Announcing the 2019-20 Duke-NCCU Digital Humanities Fellows
Christina ChiaMonday, November 11, 2019
2020-21 Update: Due to the disruptions of the COVID-19 pandemic, the terms of the the 2019-20 Duke-NCCU DH Fellows have been extended into 2020-21.
The Franklin Humanities Institute is pleased to announce the 2019-20 cohort of Duke-North Carolina Central University Digital Humanities Fellows. Launched under the auspices of the FHI’s Mellon Humanities Futures initiative in 2016, the Duke-NCCU DH Fellowship program is now fully funded by the Digital Humanities Initiative @ FHI. As with previous cohorts, the 2019-20 Fellows will participate in a year-long series of workshops, geared toward both the theoretical and practical aspects of the digital humanities. Fellows are expected to create a new course or significantly revise an old one for inclusion in their regular teaching cycle. While its primary focus is pedagogical, the program also supports DH-related research projects and professional development opportunities for Fellows.
To learn more about the Duke-NCCU DH Fellowships, including ongoing activities by previous fellows, please visit the program website. Recent highlights include the American Institute of Pakistan Studies DH Program, led and hosted by NCCU faculty, and #RepresentationMatters, the first Triangle Digital Humanities Institute hosted by NCCU.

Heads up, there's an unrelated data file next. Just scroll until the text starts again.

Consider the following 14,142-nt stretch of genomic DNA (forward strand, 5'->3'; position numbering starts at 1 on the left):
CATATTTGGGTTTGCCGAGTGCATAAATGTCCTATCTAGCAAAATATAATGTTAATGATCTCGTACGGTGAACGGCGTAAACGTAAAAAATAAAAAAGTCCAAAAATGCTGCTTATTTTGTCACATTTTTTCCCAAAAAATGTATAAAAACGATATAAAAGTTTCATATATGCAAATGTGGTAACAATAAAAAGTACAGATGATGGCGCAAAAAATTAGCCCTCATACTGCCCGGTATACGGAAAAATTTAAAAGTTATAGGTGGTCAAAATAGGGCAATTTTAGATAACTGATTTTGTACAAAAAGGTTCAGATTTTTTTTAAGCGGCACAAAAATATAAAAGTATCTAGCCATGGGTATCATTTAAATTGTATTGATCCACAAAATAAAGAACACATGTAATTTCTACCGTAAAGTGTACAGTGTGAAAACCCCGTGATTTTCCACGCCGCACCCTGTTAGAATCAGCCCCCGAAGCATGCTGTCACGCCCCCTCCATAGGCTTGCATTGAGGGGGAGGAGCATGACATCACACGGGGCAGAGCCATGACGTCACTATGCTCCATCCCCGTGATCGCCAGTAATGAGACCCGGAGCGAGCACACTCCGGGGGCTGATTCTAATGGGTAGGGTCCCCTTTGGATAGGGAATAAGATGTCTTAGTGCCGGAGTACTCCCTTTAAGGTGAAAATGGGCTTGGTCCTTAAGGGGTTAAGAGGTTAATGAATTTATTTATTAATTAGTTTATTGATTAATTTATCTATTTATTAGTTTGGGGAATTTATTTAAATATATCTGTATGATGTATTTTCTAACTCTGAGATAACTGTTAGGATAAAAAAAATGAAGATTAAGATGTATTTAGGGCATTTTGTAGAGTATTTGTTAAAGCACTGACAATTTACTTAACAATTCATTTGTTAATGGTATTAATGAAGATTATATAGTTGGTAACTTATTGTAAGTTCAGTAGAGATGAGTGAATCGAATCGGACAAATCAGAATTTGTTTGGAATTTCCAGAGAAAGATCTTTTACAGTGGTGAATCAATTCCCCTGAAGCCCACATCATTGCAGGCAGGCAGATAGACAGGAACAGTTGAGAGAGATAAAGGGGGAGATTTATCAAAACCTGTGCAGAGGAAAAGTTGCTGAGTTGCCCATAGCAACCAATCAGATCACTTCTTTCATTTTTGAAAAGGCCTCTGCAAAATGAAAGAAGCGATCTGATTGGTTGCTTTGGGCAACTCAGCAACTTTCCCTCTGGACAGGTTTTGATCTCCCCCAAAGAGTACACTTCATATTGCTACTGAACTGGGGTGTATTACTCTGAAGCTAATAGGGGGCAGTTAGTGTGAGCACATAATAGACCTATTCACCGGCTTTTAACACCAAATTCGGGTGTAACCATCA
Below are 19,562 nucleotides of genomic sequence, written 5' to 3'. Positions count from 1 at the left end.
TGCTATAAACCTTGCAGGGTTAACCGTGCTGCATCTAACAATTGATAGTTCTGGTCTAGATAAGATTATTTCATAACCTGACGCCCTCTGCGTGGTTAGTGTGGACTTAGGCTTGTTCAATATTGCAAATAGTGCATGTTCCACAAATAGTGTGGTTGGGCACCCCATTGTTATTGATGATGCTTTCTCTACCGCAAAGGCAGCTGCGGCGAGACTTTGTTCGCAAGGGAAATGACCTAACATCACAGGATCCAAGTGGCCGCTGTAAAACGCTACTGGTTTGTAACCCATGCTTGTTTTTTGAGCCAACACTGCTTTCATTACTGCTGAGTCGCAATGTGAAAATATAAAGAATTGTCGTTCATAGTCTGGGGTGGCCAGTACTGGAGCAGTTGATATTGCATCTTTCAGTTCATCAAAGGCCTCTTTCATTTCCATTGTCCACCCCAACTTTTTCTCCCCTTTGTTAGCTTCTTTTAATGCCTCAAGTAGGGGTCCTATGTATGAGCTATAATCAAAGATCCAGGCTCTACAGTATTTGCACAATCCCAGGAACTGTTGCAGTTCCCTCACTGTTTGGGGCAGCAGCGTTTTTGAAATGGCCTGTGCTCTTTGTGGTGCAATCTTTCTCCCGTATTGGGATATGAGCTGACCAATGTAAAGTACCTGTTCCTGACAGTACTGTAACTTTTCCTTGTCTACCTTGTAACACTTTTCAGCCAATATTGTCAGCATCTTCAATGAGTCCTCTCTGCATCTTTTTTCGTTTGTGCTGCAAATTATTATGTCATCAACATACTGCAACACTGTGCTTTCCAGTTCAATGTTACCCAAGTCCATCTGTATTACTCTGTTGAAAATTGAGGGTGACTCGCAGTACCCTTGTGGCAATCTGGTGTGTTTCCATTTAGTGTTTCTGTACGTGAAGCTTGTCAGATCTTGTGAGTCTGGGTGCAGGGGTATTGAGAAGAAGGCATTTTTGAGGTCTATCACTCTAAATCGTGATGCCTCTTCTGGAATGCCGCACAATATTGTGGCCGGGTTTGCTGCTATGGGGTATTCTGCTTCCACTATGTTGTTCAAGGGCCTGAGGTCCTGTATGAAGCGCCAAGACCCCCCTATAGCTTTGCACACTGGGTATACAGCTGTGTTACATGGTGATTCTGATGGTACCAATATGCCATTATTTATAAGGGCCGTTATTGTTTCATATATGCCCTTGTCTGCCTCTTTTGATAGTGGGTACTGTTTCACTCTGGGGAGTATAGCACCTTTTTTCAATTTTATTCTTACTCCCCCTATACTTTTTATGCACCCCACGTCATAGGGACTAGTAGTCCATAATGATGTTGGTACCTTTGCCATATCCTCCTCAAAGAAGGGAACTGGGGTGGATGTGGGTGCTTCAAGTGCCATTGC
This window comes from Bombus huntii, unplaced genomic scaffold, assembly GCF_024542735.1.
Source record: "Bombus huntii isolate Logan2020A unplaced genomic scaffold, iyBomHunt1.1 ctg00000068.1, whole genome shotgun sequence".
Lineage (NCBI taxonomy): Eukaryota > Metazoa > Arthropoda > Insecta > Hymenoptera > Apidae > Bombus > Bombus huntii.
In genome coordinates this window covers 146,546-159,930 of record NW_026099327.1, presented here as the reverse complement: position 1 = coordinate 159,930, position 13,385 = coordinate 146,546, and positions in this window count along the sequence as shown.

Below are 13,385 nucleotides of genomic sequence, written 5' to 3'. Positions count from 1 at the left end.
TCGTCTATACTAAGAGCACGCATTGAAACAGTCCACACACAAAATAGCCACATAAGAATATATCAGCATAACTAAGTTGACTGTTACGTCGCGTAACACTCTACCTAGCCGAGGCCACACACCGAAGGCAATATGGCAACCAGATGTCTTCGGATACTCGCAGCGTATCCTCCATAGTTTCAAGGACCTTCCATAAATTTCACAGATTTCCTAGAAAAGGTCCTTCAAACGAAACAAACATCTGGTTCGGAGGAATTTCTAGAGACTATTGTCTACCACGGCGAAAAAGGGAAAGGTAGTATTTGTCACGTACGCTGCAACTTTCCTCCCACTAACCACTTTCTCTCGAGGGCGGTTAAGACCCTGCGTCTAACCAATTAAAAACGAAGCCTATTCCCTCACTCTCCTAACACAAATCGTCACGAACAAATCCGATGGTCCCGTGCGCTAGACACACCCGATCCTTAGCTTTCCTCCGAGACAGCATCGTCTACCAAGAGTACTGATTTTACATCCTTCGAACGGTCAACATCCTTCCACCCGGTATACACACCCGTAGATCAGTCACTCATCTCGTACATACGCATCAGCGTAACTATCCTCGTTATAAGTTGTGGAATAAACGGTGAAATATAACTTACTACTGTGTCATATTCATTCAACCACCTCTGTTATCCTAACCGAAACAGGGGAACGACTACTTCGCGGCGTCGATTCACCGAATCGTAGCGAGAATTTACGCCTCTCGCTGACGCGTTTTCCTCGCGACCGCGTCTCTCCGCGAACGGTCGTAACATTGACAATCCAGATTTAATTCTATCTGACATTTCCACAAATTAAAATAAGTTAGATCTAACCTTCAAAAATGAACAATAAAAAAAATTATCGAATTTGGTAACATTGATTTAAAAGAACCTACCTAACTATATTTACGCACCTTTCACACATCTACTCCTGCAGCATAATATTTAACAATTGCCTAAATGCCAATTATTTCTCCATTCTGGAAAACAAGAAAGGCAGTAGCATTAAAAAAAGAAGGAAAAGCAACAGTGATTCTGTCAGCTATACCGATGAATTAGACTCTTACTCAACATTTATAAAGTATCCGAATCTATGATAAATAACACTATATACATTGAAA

The 2019-20 Fellows and their proposed projects are:
- TaKeia Anthony, History - "The Pioneers: A History of North Carolina Central University"
- Rachelle Gold, Language and Literature - "'Marking a book is not an act of mutilation, but of love': Using Annotation Studio & TimelineJS to Help Students Read Closely, Reflect Critically, Empathize Deeply with Narratives of Women of Color"
- Kwame Hawkins, Art - "Using Gamification Methodology to Facilitate Student Learning and Engagement"
- Kuldip Kuwahara, Language and Literature - "Exploring Images of Women in Multi-Ethnic Contexts at NCCU"
- Camille Passalacqua, Language and Literature - "Digital Humanities: A New Perspective on African American Writers"
The program is led at Duke by Victoria Szabo (Director, DHI@FHI / Research Professor of Art, Art History & Visual Studies) and coordinated at NCCU by Profs. Matthew Cook (Language and Literature), Joshua Nadel (History), and Kathryn Wymer (Language and Literature). At Duke, the program is also supported by Hannah Jacobs and Amanda Starling Gould, Digital Humanities Specialists at the Wired! Lab and the FHI, respectively.
Congratulations to the new Fellows!